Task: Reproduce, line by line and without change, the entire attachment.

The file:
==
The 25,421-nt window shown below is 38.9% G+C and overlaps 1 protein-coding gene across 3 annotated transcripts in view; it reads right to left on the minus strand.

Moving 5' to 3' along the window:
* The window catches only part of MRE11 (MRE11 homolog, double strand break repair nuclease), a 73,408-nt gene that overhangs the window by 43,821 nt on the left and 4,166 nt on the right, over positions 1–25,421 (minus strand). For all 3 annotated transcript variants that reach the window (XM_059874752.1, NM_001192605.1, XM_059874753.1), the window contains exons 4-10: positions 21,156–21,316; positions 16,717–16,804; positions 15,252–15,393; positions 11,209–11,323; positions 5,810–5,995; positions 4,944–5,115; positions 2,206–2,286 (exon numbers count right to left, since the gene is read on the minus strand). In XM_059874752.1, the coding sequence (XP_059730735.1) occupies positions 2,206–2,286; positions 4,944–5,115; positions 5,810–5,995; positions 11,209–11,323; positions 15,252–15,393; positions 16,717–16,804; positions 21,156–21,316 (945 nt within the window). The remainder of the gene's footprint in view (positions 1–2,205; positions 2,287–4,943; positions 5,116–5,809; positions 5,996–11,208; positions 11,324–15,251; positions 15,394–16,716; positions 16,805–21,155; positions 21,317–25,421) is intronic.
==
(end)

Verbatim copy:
The 25,421-nt window shown below is 38.9% G+C and overlaps 1 protein-coding gene across 3 annotated transcripts in view; it reads right to left on the minus strand.

Moving 5' to 3' along the window:
* The window catches only part of MRE11 (MRE11 homolog, double strand break repair nuclease), a 73,408-nt gene that overhangs the window by 43,821 nt on the left and 4,166 nt on the right, over positions 1–25,421 (minus strand). For all 3 annotated transcript variants that reach the window (XM_059874752.1, NM_001192605.1, XM_059874753.1), the window contains exons 4-10: positions 21,156–21,316; positions 16,717–16,804; positions 15,252–15,393; positions 11,209–11,323; positions 5,810–5,995; positions 4,944–5,115; positions 2,206–2,286 (exon numbers count right to left, since the gene is read on the minus strand). In XM_059874752.1, the coding sequence (XP_059730735.1) occupies positions 2,206–2,286; positions 4,944–5,115; positions 5,810–5,995; positions 11,209–11,323; positions 15,252–15,393; positions 16,717–16,804; positions 21,156–21,316 (945 nt within the window). The remainder of the gene's footprint in view (positions 1–2,205; positions 2,287–4,943; positions 5,116–5,809; positions 5,996–11,208; positions 11,324–15,251; positions 15,394–16,716; positions 16,805–21,155; positions 21,317–25,421) is intronic.